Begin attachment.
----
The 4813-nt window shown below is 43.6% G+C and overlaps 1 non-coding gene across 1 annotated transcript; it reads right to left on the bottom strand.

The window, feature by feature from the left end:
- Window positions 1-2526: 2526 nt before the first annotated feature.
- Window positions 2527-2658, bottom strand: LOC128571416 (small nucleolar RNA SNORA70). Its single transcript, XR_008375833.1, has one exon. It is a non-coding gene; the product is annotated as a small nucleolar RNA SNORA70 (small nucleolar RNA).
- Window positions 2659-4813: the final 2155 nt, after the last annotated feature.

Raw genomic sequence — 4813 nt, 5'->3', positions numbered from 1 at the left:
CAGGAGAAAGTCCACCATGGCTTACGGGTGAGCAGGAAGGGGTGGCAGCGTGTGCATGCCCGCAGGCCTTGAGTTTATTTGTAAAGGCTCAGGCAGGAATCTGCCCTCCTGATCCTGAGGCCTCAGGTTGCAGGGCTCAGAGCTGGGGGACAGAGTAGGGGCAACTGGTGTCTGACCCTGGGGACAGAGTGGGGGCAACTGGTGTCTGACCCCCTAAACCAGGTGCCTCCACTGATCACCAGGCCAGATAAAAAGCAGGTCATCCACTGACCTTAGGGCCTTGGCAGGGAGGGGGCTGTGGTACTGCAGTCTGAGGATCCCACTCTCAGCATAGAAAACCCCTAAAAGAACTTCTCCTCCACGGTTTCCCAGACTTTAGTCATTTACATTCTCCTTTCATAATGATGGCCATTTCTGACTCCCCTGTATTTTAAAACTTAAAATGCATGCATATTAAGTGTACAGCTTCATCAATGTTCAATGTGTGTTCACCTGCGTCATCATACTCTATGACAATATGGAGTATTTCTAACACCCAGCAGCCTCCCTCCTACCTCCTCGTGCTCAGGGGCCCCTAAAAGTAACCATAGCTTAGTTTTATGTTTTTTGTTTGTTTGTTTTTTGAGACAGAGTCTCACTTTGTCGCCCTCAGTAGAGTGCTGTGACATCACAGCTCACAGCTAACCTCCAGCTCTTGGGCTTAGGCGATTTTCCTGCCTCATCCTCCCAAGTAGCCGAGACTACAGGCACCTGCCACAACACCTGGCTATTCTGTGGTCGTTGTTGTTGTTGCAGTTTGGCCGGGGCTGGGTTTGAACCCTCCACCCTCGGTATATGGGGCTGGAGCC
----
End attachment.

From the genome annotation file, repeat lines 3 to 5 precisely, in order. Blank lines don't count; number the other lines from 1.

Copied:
- Window positions 1-2526: 2526 nt before the first annotated feature.
- Window positions 2527-2658, bottom strand: LOC128571416 (small nucleolar RNA SNORA70). Its single transcript, XR_008375833.1, has one exon. It is a non-coding gene; the product is annotated as a small nucleolar RNA SNORA70 (small nucleolar RNA).
- Window positions 2659-4813: the final 2155 nt, after the last annotated feature.